Stem cell therapy shows promise for multiple sclerosis

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For patients with multiple sclerosis (MS), current treatment options only address early-stage symptoms of the debilitating disease. Now, new research has found a potential treatment that could both stop disease progression and repair existing damage.

In a study published in Stem Cell Reports, researchers utilized a group of paralyzed mice genetically engineered to have an MS-like condition. Initially, the researchers set out to study the mechanisms of stem cell rejection in the mice. However, two weeks after injecting the mice with human neural stem cells, the researchers made the unexpected discovery that the mice had regained their ability to walk.

“This had a lot of luck to do with it; right place, right time” co-senior author Jeanne Loring, director of the Center for Regenerative Medicine at The Scripps Research Institute in La Jolla, California, told “[co-senior author Tom Lane] called me up and said, ‘You’re not going to believe this.’ He sent me a video, and it showed the mice running around the cages. I said, ‘Are you sure these are the same mice?’”

Loring, whose lab specializes in turning human stem cells into neural precursor cells, or pluripotent cells, collaborated with Tom Lane, a professor of pathology at the University of Utah whose focus is on neuroinflammatory diseases of the central nervous system. The team was interested in stem cell rejection in MS models in order to understand the underlying molecular and cellular mechanisms contributing to rejection of potential stem cell therapies for the disease.

Multiple sclerosis is an autoimmune disease that affects more than 2.3 million people worldwide. For people with MS, the immune system misguidedly attacks the body’s myelin, the insulating coating on nerve fibers.

“In a nutshell, it’s the rubber sheath that protects the electrical wire; the axon that extends from the nerve’s cell body is insulated by myelin,” Lane, who began the study while at the University of California, Irvine, told

Once the myelin has been lost, nerve fibers are unable to transmit electric signals efficiently, leading to symptoms such as vision and motor skill problems, fatigue, slurred speech, memory difficulties and depression.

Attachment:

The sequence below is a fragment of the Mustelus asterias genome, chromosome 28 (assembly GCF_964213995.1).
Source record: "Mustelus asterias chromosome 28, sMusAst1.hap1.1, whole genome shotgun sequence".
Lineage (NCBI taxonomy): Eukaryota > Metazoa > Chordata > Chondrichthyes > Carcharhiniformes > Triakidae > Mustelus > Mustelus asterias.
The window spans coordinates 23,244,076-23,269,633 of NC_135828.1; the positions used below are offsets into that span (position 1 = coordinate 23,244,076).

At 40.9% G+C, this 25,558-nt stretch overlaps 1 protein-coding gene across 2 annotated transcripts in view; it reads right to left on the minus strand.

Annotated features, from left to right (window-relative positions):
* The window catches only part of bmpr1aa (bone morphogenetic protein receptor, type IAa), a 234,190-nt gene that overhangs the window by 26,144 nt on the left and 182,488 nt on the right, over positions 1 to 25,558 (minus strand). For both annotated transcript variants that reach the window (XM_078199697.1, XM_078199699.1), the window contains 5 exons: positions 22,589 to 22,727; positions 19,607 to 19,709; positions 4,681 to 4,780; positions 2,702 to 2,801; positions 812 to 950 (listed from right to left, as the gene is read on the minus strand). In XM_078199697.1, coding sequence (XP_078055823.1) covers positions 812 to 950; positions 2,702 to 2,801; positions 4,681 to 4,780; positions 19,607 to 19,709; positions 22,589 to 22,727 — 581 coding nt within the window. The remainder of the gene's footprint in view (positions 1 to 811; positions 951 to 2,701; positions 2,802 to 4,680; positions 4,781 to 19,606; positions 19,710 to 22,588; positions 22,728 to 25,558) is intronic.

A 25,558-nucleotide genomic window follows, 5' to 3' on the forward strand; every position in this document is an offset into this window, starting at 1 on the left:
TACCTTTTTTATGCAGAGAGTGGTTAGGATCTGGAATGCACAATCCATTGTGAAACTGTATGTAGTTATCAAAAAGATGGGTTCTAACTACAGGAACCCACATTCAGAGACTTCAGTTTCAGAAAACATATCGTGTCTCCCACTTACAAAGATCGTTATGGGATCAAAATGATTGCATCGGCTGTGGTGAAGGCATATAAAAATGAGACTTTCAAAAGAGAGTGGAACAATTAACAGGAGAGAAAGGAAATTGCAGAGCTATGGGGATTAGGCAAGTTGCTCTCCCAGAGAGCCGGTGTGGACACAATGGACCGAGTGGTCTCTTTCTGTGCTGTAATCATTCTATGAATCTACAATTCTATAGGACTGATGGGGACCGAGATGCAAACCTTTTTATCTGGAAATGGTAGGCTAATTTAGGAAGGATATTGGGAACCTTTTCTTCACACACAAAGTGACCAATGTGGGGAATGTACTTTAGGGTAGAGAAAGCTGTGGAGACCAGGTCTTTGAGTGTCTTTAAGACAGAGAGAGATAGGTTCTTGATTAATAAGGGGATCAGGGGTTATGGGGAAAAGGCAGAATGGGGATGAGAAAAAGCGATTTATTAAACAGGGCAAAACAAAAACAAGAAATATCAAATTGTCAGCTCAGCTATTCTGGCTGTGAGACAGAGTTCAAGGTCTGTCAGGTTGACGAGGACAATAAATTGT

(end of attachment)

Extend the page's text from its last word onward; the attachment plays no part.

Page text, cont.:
The researchers’ inadvertent treatment appeared to work in two ways. First, there was a decrease of inflammation within the central nervous system of the mice, preventing the disease from progressing. Secondly, the injected cells released proteins that signaled cells to regenerate myelin and repair existing damage.

While the stem cells were rejected in the mice after 10 days, researchers were able to see improvements for up to six months after initial implantation.

“One of the big hurdles in stem cell transplant therapies is rejection. What our data would argue, [is immunosuppression] may be a moot point because it doesn’t matter if [stem cells] are rejected, because they are, but we still see clinical improvement,” Lane said.

Now the team is working on figuring out how to use the stem cell-secreted proteins, or something that mimics the proteins, for clinical use— instead of transplanting stem cells directly, which would be more difficult both in creation and practical application. Additionally, drugs they create could get FDA approval more easily, compared to stem cell therapy, Loring said.

“Rather than delivering stem cells for MS, we want to deliver things stems cells make that are good for mice and presumably humans,” Loring said.

Currently, FDA-approved treatments for MS only offer help for patients with the relapsing-remitting form of the disease, in which MS symptoms go away and reappear in patients over unpredictable intervals of time. Over time, the intervals in which the disease is clinically silent shorten and a majority of people go on to develop progressive MS.

Existing drug treatments are designed to impede the activated immune cells from gaining access into the central nervous system and causing further damage. According to the National Multiple Sclerosis Society, it’s too soon to tell whether disease-modifying therapies alter or delay the transition to progressive MS, which is diagnosed when disease symptoms worsen. Before drugs were available, studies showed that 50 percent of those with relapsing-remitting MS would transition to progressive MS within 10 years, and 90 percent within 25 years.

“The problem is this—first off, the damage is already there, how do you repair the damage and potentially improve the clinical outcome for those patients?” Lane said. “Equally, if not more important, for people who have the progressive form, there’s nothing available to them for stopping it.”

This new research, funded by the National Multiple Sclerosis Society, may provide a two-prong solution of stopping disease progression and also allowing new myelin to be created. The next step for the team is to continue working to identify the stem cell secretion that has this beneficial effect. After continuing to work on animal models, they hope to go to clinical trial in the next 3 to 5 years.

“It’s a terrible disease,” Lane said. “That’s why we just want to stop it and want these people to live a normal life.”